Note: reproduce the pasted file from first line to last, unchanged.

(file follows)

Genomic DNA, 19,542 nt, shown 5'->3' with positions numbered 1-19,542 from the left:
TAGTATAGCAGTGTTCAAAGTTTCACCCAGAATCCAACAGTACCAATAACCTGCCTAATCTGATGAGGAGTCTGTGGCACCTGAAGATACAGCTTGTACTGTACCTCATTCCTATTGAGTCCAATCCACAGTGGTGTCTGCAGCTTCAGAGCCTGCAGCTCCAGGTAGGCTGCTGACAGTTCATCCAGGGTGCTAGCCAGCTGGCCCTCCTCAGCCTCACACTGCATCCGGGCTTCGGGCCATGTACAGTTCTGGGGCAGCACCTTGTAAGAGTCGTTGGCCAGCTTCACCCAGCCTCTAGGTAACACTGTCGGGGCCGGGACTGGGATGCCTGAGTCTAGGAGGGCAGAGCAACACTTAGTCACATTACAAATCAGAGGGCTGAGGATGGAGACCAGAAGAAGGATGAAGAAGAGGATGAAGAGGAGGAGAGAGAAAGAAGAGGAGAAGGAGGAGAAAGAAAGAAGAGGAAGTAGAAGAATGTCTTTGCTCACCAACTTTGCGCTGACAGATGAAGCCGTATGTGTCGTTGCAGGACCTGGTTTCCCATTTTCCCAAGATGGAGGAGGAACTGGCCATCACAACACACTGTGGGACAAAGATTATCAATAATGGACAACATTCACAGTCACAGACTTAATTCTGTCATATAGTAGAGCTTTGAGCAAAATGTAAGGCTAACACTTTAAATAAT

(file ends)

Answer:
Genomic DNA, 19,542 nt, shown 5'->3' with positions numbered 1-19,542 from the left:
TAGTATAGCAGTGTTCAAAGTTTCACCCAGAATCCAACAGTACCAATAACCTGCCTAATCTGATGAGGAGTCTGTGGCACCTGAAGATACAGCTTGTACTGTACCTCATTCCTATTGAGTCCAATCCACAGTGGTGTCTGCAGCTTCAGAGCCTGCAGCTCCAGGTAGGCTGCTGACAGTTCATCCAGGGTGCTAGCCAGCTGGCCCTCCTCAGCCTCACACTGCATCCGGGCTTCGGGCCATGTACAGTTCTGGGGCAGCACCTTGTAAGAGTCGTTGGCCAGCTTCACCCAGCCTCTAGGTAACACTGTCGGGGCCGGGACTGGGATGCCTGAGTCTAGGAGGGCAGAGCAACACTTAGTCACATTACAAATCAGAGGGCTGAGGATGGAGACCAGAAGAAGGATGAAGAAGAGGATGAAGAGGAGGAGAGAGAAAGAAGAGGAGAAGGAGGAGAAAGAAAGAAGAGGAAGTAGAAGAATGTCTTTGCTCACCAACTTTGCGCTGACAGATGAAGCCGTATGTGTCGTTGCAGGACCTGGTTTCCCATTTTCCCAAGATGGAGGAGGAACTGGCCATCACAACACACTGTGGGACAAAGATTATCAATAATGGACAACATTCACAGTCACAGACTTAATTCTGTCATATAGTAGAGCTTTGAGCAAAATGTAAGGCTAACACTTTAAATAAT